All the above is about the supply-side of foreign exchange. Now, let’s examine the demand side. The question is – why is foreign exchange needed at all? Based on long-term benefits to the economy, the demand for it can be classified into consumption and construction. Consumption demand is the demand for foreign exchange to import consumption items like gold, oil, tourism and FMCG — all those areas where funds are just blown. On the contrary, ‘construction’ stands for all those areas which promote exports, substitute imports, strengthen the infrastructure of the country and make it more competitive globally.
So, we have the demand for foreign exchange classified into two and its supply also into two. This can be neatly depicted graphically in a Foreign Exchange Desirability Matrix.
The table makes it amply clear that Asset Foreign Exchange casts no negative impact on the economy, regardless of whether it is used for construction or consumption purposes. However, liability foreign exchange needs to be restricted to ‘construction’ purposes, as the consequences of putting it to consumption needs are grave.
Now, why should we go in for liability foreign exchange, like FDI, at all, if it is not for any export promotion, import substitution or any capacity construction purpose? Well, if we indulge in the luxury of blowing liability foreign exchange on non-developmental consumption items, we’ll end up worsening our foreign exchange debt position (we are already in the doldrums with mounting pressure on our capital account of balance of payments, owing to increasing deficits in our balance of trade account year by year).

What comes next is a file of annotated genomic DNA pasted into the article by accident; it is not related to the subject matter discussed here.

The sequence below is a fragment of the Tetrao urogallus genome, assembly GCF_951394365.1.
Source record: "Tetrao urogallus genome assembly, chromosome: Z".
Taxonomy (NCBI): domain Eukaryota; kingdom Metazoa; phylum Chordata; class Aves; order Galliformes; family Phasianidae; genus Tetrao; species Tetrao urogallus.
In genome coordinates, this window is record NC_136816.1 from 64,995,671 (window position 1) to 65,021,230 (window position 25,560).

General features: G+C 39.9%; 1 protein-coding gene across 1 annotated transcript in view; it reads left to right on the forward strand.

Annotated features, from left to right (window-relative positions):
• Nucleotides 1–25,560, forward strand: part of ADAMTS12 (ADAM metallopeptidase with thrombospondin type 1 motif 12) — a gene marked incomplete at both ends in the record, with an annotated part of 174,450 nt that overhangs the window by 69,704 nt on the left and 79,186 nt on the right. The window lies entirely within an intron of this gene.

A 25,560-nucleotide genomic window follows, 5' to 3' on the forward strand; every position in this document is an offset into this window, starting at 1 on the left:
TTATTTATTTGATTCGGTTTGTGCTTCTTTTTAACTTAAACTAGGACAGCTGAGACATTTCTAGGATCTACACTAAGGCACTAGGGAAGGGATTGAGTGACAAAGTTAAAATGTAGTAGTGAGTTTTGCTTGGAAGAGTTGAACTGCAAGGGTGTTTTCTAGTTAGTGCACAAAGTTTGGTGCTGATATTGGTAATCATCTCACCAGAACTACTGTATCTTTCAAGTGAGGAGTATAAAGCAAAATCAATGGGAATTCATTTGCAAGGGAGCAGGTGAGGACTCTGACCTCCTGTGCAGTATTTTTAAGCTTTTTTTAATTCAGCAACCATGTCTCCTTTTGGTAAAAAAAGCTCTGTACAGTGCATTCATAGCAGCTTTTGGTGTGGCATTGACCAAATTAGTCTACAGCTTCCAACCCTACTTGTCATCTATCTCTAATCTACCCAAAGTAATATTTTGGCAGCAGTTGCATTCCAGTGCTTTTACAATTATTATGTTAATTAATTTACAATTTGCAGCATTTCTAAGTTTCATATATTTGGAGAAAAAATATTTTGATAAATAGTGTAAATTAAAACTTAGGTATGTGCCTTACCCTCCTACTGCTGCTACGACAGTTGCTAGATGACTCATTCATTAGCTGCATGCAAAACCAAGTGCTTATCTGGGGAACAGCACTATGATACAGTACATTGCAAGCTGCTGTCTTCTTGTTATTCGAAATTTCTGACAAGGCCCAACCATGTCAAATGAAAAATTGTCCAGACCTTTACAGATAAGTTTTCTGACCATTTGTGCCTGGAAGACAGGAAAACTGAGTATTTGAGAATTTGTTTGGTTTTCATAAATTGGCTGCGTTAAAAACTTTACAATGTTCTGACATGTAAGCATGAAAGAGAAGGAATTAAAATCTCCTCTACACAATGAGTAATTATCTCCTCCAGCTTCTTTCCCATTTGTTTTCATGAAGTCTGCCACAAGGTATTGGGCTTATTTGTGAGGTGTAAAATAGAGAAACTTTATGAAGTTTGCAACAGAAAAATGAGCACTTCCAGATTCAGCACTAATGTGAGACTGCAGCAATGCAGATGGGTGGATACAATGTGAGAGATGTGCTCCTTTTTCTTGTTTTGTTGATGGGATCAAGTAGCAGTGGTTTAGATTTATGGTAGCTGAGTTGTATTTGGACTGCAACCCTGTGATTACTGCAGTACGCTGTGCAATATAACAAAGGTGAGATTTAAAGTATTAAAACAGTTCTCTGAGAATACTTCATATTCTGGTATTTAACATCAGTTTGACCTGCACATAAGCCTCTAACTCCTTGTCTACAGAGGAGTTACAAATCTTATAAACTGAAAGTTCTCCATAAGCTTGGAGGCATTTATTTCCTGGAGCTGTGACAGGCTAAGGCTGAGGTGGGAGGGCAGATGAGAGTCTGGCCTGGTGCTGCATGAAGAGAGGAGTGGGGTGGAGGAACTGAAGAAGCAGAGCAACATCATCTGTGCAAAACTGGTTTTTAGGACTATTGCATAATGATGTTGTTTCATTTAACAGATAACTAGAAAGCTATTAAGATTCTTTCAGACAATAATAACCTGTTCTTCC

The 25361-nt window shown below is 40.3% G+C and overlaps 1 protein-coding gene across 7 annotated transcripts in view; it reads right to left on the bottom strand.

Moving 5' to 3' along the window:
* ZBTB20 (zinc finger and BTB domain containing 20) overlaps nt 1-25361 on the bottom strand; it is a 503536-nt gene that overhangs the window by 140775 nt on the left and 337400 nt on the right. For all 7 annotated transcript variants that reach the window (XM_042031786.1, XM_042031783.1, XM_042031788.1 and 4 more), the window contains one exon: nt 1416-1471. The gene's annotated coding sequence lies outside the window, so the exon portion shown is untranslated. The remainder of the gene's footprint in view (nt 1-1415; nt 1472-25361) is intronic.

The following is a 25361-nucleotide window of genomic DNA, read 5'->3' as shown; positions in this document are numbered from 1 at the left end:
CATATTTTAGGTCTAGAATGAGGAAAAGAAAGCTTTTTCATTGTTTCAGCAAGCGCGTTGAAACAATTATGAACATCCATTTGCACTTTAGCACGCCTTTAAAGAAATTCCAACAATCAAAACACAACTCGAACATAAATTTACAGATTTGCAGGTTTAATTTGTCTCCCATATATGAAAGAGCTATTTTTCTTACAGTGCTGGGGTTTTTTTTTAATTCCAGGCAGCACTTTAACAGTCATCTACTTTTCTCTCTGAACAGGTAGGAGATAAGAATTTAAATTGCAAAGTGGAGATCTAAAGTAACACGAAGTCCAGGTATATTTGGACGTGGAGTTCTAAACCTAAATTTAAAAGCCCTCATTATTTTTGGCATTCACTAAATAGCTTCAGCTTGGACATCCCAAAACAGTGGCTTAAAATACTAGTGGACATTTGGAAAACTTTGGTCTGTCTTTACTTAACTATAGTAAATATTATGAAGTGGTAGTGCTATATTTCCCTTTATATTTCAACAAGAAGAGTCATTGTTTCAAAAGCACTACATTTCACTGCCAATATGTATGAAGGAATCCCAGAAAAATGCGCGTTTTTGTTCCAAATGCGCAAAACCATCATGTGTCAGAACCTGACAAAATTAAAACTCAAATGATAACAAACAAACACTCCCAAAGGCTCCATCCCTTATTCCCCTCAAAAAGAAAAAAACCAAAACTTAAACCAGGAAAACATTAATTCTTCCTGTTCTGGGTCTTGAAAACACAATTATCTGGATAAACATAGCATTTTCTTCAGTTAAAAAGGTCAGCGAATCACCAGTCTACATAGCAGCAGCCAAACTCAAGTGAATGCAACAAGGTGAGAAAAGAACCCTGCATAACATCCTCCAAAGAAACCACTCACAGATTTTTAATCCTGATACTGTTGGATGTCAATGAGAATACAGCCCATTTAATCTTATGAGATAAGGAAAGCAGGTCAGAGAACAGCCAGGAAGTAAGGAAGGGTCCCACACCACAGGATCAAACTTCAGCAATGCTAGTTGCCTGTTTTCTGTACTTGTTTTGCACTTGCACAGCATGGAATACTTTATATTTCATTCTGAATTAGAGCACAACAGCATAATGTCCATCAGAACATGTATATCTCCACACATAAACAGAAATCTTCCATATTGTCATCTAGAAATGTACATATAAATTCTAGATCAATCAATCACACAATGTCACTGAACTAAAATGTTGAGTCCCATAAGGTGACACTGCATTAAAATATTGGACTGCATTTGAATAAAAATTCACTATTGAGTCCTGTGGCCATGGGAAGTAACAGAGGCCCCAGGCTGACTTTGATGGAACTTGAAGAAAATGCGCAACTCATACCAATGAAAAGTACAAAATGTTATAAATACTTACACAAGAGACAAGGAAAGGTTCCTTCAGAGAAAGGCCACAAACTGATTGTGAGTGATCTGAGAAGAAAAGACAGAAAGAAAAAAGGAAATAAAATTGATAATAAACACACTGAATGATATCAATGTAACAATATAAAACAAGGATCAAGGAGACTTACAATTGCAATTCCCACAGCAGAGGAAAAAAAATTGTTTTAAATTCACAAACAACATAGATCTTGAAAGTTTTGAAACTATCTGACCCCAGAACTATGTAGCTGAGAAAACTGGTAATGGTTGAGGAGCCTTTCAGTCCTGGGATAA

In fact, until we have any project/avenue in hand which will, in times to come, yield foreign exchange more than its repayment schedule warrants, the inflow of liability foreign exchange should be outrightly avoided.
The service sector is comprised of marketing (wholesale and retail), banking, insurance, civil aviation, education, tourism, medical & health, telecommunication and software, etc. All these fall either in the construction category like education, medical and health, telecommunication and Software or consumption like marketing, insurance, banking and tourism.
Incidentally, in marketing, there is nothing like technology. It’s all about consumption, where the sole elements are Brand and Supply Chain Management; again nothing basic or infrastructural or technology enhancing. Further, the question arises — will FDI in sectors like retail, single brand, banking or insurance enhance our foreign exchange earning capacity? A big NO. Do they bring technology to the economy? Again, a big NO. Hence, FDI in ‘consumption’ sectors deserves to be outrightly rejected. If it is not, it would simply mean the government is not working in the interest of the economy, but is unscrupulously catering to vested interests.